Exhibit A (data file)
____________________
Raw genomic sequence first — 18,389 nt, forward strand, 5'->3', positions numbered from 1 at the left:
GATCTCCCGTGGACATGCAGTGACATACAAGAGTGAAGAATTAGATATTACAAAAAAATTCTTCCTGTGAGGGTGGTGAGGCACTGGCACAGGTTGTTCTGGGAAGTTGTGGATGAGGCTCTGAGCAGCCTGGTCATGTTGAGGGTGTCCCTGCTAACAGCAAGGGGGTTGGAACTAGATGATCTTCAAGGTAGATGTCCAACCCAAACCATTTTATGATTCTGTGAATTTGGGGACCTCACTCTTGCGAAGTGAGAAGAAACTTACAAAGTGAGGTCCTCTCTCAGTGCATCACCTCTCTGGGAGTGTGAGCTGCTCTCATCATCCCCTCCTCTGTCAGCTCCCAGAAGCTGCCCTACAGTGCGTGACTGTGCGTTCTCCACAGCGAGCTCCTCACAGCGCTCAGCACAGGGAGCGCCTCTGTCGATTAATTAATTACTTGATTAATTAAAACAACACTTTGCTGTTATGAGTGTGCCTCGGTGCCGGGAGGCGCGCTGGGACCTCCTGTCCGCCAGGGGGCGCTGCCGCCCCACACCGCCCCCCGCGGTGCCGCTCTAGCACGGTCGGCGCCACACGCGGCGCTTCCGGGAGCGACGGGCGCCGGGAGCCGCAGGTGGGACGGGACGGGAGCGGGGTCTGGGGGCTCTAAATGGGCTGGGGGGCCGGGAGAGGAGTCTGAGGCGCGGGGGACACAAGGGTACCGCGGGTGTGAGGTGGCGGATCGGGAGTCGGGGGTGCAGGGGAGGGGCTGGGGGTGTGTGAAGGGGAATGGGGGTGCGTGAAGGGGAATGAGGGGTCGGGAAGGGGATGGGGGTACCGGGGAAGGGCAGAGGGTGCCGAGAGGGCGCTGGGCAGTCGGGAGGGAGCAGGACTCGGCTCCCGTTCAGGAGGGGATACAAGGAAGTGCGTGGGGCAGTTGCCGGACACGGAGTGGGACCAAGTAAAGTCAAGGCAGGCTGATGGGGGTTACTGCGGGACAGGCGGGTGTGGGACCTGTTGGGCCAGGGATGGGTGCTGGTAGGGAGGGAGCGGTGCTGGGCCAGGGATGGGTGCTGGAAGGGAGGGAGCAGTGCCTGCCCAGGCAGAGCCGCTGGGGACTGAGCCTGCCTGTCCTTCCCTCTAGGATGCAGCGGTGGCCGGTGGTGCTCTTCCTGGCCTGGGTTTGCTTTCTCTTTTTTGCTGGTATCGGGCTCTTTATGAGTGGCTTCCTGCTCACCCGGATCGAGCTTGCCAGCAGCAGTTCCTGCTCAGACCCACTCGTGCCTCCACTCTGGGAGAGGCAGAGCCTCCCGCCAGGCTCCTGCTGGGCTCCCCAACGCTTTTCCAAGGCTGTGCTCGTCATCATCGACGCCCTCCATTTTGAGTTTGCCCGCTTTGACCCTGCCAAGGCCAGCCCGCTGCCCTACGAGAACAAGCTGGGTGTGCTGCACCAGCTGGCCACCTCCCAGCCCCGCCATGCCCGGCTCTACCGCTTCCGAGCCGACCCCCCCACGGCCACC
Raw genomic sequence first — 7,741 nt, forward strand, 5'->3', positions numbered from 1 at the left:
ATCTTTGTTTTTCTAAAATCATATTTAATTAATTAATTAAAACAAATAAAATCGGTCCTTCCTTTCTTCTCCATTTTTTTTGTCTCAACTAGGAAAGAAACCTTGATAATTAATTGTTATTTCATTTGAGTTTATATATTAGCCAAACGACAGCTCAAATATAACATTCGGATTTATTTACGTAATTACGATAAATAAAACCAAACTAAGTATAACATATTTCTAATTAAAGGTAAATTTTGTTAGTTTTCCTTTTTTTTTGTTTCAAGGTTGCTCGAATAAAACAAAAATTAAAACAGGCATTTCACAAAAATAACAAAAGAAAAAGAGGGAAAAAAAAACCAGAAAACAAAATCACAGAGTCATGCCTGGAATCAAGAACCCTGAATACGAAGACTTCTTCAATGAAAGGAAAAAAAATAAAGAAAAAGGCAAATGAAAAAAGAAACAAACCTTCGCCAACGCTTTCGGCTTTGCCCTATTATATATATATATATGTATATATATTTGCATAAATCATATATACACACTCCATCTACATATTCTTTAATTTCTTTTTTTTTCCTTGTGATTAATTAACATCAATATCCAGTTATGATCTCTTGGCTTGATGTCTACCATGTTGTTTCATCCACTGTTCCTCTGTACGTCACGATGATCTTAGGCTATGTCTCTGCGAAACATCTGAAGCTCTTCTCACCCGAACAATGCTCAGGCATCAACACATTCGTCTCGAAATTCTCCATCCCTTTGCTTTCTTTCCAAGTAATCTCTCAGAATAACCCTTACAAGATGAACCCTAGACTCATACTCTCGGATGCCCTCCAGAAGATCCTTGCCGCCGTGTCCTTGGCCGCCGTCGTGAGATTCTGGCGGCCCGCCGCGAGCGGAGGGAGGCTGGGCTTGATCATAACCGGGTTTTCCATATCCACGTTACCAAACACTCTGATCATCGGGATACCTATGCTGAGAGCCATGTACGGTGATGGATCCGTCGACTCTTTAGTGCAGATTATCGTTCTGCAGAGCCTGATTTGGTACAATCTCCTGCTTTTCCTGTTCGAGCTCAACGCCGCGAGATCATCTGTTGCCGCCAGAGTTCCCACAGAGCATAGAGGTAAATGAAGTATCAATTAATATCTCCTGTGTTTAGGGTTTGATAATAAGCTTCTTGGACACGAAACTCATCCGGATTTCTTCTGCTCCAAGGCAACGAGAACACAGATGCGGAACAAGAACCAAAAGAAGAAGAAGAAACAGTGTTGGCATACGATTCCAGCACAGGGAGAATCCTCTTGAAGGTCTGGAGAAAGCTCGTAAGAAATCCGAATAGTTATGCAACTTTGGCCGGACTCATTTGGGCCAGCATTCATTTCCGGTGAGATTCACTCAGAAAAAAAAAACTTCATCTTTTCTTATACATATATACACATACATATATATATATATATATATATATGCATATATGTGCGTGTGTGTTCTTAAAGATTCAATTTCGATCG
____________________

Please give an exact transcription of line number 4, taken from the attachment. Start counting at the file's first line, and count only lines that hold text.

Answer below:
ATCTTTGTTTTTCTAAAATCATATTTAATTAATTAATTAAAACAAATAAAATCGGTCCTTCCTTTCTTCTCCATTTTTTTTGTCTCAACTAGGAAAGAAACCTTGATAATTAATTGTTATTTCATTTGAGTTTATATATTAGCCAAACGACAGCTCAAATATAACATTCGGATTTATTTACGTAATTACGATAAATAAAACCAAACTAAGTATAACATATTTCTAATTAAAGGTAAATTTTGTTAGTTTTCCTTTTTTTTTGTTTCAAGGTTGCTCGAATAAAACAAAAATTAAAACAGGCATTTCACAAAAATAACAAAAGAAAAAGAGGGAAAAAAAAACCAGAAAACAAAATCACAGAGTCATGCCTGGAATCAAGAACCCTGAATACGAAGACTTCTTCAATGAAAGGAAAAAAAATAAAGAAAAAGGCAAATGAAAAAAGAAACAAACCTTCGCCAACGCTTTCGGCTTTGCCCTATTATATATATATATATGTATATATATTTGCATAAATCATATATACACACTCCATCTACATATTCTTTAATTTCTTTTTTTTTCCTTGTGATTAATTAACATCAATATCCAGTTATGATCTCTTGGCTTGATGTCTACCATGTTGTTTCATCCACTGTTCCTCTGTACGTCACGATGATCTTAGGCTATGTCTCTGCGAAACATCTGAAGCTCTTCTCACCCGAACAATGCTCAGGCATCAACACATTCGTCTCGAAATTCTCCATCCCTTTGCTTTCTTTCCAAGTAATCTCTCAGAATAACCCTTACAAGATGAACCCTAGACTCATACTCTCGGATGCCCTCCAGAAGATCCTTGCCGCCGTGTCCTTGGCCGCCGTCGTGAGATTCTGGCGGCCCGCCGCGAGCGGAGGGAGGCTGGGCTTGATCATAACCGGGTTTTCCATATCCACGTTACCAAACACTCTGATCATCGGGATACCTATGCTGAGAGCCATGTACGGTGATGGATCCGTCGACTCTTTAGTGCAGATTATCGTTCTGCAGAGCCTGATTTGGTACAATCTCCTGCTTTTCCTGTTCGAGCTCAACGCCGCGAGATCATCTGTTGCCGCCAGAGTTCCCACAGAGCATAGAGGTAAATGAAGTATCAATTAATATCTCCTGTGTTTAGGGTTTGATAATAAGCTTCTTGGACACGAAACTCATCCGGATTTCTTCTGCTCCAAGGCAACGAGAACACAGATGCGGAACAAGAACCAAAAGAAGAAGAAGAAACAGTGTTGGCATACGATTCCAGCACAGGGAGAATCCTCTTGAAGGTCTGGAGAAAGCTCGTAAGAAATCCGAATAGTTATGCAACTTTGGCCGGACTCATTTGGGCCAGCATTCATTTCCGGTGAGATTCACTCAGAAAAAAAAAACTTCATCTTTTCTTATACATATATACACATACATATATATATATATATATATATATGCATATATGTGCGTGTGTGTTCTTAAAGATTCAATTTCGATCG